# Kruskal’s Algorithm in C++

A simple C++ implementation of Kruskal’s algorithm for finding minimal spanning trees in networks. Though I have a previous posting that accomplishes exactly the same thing, I thought that a simple implementation would be useful, one using a straightforward `Graph `data structure for modelling network links and nodes, does not have a graphical user interface and does not use the Boost Graph Library, which can be complicated to use and not to everyone’s preference.

Pseudocode

```KRUSKAL(G): A = ∅ foreach v ∈ G.V: MAKE-SET(v) foreach (u, v) ordered by weight(u, v), increasing: if FIND-SET(u) ≠ FIND-SET(v): A = A ∪ {(u, v)} UNION(u, v) return A```

The `Graph `data structure

The Graph data structure is described in more detail in a previous post under the section titled “An alternative Graph class”. Suffice to say it provides us with a means of inserting and deleting network links so as to capture a network topology. Class outline as follows:

```#include <vector>
#include <algorithm>

// This code is from "Algorithms in C++, Third Edition,"
// by Robert Sedgewick, Addison-Wesley, 2002.
class Edge
{
public:
int v, w;
double wt;
Edge(int v = -1, int w = -1, double wt = 0.0) :
v(v), w(w), wt(wt) { }
};

typedef std::shared_ptr<Edge> EdgePtr;

struct EdgeSort
{
bool operator() ( const EdgePtr& ep1, const EdgePtr& ep2  )
{
return ep1->wt < ep2->wt;
}
};

template <class Edge>
class DenseGRAPH
{
private:
int Vcnt, Ecnt;
bool digraph;

public:
DenseGRAPH(int V, bool digraph = false) :
Vcnt(V),
Ecnt(0),
digraph(digraph)
{
for ( int i = 0; i < V; i++ ) adj[i].resize( V );
}

int V() const { return Vcnt; }
int E() const { return Ecnt; }

bool directed() const { return digraph; }

void insert( EdgePtr e )
{
int v = e->v;
int w = e->w;
}

void remove(EdgePtr e)
{
int v = e->v;
int w = e->w;

Ecnt--;

}

EdgePtr edge(int v, int w) const

// Get the weighted edges
void edges( std::vector<EdgePtr>& edges )
{
for( int u = 0; u < V(); ++u )
{

for ( EdgePtr e = A.beg(); !A.end(); e = A.nxt() )
{
if ( NULL != e )
{
edges.push_back( e );
}
}
}
}

};

template <class Edge>
{
private:

const DenseGRAPH &G;
int i, v;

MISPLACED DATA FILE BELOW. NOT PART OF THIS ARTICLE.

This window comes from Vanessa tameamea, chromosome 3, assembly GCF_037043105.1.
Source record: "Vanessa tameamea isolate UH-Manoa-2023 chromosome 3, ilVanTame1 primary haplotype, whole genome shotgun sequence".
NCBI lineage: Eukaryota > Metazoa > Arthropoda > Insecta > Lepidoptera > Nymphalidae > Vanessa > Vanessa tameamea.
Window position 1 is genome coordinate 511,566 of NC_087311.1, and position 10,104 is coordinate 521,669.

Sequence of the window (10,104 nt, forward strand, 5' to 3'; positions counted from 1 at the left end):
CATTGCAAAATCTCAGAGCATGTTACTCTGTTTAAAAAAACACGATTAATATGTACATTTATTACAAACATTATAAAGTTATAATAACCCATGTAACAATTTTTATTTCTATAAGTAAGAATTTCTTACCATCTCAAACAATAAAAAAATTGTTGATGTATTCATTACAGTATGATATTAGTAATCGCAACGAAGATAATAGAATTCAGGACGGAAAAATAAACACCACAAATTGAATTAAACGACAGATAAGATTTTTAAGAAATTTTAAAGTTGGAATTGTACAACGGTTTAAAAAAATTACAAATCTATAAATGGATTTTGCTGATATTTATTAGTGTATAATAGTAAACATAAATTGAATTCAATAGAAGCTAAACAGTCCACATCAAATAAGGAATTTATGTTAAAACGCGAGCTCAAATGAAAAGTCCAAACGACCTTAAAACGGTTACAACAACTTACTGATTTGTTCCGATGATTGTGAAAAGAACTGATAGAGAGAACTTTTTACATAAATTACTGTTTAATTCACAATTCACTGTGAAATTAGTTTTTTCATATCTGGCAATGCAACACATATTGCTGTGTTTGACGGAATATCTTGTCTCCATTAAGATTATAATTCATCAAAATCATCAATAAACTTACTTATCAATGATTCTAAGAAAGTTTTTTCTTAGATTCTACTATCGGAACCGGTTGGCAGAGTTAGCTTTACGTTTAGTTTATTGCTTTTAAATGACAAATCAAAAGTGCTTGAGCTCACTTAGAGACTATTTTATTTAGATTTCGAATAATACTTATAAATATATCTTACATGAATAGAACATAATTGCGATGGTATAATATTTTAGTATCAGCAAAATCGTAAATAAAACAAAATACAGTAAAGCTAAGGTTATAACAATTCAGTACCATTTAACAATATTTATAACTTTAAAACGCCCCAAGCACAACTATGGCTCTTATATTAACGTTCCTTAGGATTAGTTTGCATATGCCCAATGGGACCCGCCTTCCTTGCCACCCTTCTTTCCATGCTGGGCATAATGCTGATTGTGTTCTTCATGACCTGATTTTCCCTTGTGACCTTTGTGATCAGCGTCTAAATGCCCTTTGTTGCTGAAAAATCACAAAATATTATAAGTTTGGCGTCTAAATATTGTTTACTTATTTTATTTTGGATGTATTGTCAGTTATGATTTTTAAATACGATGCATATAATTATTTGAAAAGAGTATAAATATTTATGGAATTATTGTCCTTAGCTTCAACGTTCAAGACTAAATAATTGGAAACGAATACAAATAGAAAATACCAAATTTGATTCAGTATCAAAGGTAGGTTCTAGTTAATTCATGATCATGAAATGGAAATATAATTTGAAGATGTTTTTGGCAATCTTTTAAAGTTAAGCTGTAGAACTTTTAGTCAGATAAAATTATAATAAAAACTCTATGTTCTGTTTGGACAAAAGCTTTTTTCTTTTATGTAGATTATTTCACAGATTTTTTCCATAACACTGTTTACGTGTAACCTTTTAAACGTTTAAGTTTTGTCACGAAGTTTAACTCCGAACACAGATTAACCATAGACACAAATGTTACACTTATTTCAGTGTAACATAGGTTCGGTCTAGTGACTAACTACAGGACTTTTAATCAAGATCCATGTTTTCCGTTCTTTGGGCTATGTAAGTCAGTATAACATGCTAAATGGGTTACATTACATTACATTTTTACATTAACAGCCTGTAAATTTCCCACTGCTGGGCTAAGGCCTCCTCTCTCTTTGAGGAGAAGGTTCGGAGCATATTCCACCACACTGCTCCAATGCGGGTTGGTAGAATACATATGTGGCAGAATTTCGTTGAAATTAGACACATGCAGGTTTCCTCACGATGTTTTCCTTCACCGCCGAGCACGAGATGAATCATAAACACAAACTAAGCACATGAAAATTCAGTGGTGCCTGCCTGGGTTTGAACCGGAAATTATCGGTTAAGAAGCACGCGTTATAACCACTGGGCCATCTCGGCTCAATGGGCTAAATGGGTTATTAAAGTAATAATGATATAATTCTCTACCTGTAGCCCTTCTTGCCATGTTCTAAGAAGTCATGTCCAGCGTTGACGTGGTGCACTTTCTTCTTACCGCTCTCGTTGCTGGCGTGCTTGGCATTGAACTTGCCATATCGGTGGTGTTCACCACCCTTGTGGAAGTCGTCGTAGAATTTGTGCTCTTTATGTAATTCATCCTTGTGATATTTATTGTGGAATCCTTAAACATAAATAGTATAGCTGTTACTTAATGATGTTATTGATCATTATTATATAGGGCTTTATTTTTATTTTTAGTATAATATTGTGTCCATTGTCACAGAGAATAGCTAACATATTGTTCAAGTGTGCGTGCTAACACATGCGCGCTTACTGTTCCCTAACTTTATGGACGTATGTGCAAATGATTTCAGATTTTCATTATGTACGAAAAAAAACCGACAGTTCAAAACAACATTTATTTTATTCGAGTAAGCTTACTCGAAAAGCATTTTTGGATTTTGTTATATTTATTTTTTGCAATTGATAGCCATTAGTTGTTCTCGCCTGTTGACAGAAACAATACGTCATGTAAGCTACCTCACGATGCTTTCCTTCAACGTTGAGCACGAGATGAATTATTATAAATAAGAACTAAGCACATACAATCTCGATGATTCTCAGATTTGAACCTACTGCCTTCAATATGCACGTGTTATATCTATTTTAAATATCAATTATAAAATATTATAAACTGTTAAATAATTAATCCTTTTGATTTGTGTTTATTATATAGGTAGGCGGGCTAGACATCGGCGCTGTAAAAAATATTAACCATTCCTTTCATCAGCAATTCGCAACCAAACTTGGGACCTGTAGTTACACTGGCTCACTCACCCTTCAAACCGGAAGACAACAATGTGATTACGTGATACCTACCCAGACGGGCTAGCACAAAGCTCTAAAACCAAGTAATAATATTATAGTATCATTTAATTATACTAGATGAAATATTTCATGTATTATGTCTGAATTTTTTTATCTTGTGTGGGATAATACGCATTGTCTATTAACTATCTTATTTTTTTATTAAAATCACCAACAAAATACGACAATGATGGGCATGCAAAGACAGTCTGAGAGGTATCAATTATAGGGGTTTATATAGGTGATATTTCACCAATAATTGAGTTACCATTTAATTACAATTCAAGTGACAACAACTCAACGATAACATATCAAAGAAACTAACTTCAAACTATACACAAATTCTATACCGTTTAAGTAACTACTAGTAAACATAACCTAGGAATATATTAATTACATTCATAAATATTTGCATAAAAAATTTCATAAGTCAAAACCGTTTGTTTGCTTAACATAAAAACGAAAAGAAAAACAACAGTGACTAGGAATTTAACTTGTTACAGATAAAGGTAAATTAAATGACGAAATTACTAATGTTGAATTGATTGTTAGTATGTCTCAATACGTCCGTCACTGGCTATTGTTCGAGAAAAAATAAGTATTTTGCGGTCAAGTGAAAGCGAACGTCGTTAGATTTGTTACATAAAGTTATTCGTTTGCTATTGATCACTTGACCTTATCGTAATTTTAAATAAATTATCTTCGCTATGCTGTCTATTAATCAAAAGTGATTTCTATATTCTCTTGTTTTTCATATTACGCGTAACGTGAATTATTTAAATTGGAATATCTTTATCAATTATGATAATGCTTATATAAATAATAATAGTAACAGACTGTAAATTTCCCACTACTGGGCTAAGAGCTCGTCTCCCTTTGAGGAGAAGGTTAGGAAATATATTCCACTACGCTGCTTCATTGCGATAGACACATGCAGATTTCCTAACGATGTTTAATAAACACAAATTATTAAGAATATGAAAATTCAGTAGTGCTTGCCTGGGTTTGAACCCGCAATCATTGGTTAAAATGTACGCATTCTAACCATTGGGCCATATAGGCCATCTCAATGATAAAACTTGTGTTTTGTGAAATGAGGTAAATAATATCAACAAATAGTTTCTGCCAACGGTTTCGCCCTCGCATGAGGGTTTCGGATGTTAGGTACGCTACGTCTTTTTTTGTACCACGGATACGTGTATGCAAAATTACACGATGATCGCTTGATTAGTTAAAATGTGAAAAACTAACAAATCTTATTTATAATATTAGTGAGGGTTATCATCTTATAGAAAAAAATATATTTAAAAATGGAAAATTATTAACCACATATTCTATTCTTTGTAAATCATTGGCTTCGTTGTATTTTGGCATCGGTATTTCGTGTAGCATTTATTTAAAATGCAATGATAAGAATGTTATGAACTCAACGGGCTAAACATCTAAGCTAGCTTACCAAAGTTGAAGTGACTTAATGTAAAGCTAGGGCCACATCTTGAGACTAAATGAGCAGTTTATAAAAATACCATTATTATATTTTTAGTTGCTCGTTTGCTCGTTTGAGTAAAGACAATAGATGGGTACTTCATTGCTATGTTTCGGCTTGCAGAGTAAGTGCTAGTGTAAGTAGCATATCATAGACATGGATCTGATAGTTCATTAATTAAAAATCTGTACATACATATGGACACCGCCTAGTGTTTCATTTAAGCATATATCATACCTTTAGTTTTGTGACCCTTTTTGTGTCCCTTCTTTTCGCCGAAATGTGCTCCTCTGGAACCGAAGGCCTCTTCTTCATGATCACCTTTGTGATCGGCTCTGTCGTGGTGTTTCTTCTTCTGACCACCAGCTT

public:
adjIterator(const DenseGRAPH<Edge> &G, int v) :
G(G),
v(v),
i(0) {}

EdgePtr beg() { i = -1; return nxt(); }

EdgePtr nxt()
{
for (i++; i < G.V(); i++)
if (G.edge(v, i))

return 0;
}

bool end() const { return i >= G.V(); }
};
```

Example

Consider the following 11-node network showing the network nodes and the weight values of the links connecting them:

Which is built using multiple calls to the `insert `API as follows:

```DenseGRAPH<Edge>* graph = new DenseGRAPH<Edge>( 11, true );

graph->insert( EdgePtr( new Edge( 0, 1, 1.0 ) ) );
graph->insert( EdgePtr( new Edge( 0, 2, 0.6) ) );
graph->insert( EdgePtr( new Edge( 0, 3, 1.0 ) ) );
graph->insert( EdgePtr( new Edge( 0, 4, 1.0 ) ) );
graph->insert( EdgePtr( new Edge( 0, 5, 1.1 ) ) );
graph->insert( EdgePtr( new Edge( 1, 4, 1.8 ) ) );
graph->insert( EdgePtr( new Edge( 1, 10, 1.9 ) ) );
graph->insert( EdgePtr( new Edge( 2, 3, 2.1 ) ) );
graph->insert( EdgePtr( new Edge( 2, 5, 2.3) ) );
graph->insert( EdgePtr( new Edge( 2, 6, 1.7 ) ) );
graph->insert( EdgePtr( new Edge( 3, 4, 1.7 ) ) );
graph->insert( EdgePtr( new Edge( 5, 6, 0.5 ) ) );
graph->insert( EdgePtr( new Edge( 5, 7, 0.7 ) ) );
graph->insert( EdgePtr( new Edge( 5, 8, 0.9 ) ) );
graph->insert( EdgePtr( new Edge( 5, 9, 0.9 ) ) );
graph->insert( EdgePtr( new Edge( 5, 10, 1.0 ) ) );
graph->insert( EdgePtr( new Edge( 6, 7, 1.9 ) ) );
graph->insert( EdgePtr( new Edge( 7, 8, 1.7 ) ) );
graph->insert( EdgePtr( new Edge( 8, 9, 1.6 ) ) );
graph->insert( EdgePtr( new Edge( 9, 10, 2.2 ) ) );
```

Implementation of Kruskal algorithm

Kruskal’s algorithm works by obtaining a sorted list of the network links, and then adding each least-cost link to another set while disallowing cycles:

```void KruskalMST( DenseGRAPH<Edge>* graph, std::vector<EdgePtr>& mst )
{
const int V = graph->V();

// Sort edges in non-decreasing order of their weight
std::vector<EdgePtr> edges;
graph->edges( edges );
std::sort(edges.begin(), edges.end(), EdgeSort() );

// Allocate memory for creating V ssubsets
std::unique_ptr<subset[]> subsets( new subset[ V ]() );

// Create V subsets with single elements
for ( int v = 0; v < V; ++v )
{
subsets[v].parent = v;
subsets[v].rank = 0;
}

for ( std::vector<EdgePtr>::iterator it = edges.begin(); it != edges.end(); ++it )
{
EdgePtr edgePtr = *it;

int x = Find( subsets.get(), edgePtr->v );
int y = Find( subsets.get(), edgePtr->w );

// If including this edge does't cause cycle, include it
// in result and increment the index of result for next edge
if ( x != y )
{
mst.push_back( edgePtr );
Union( subsets.get(), x, y );
}
}
}
```

Applying Kruskal then results in the following minimal spanning tree:

Console output as follows: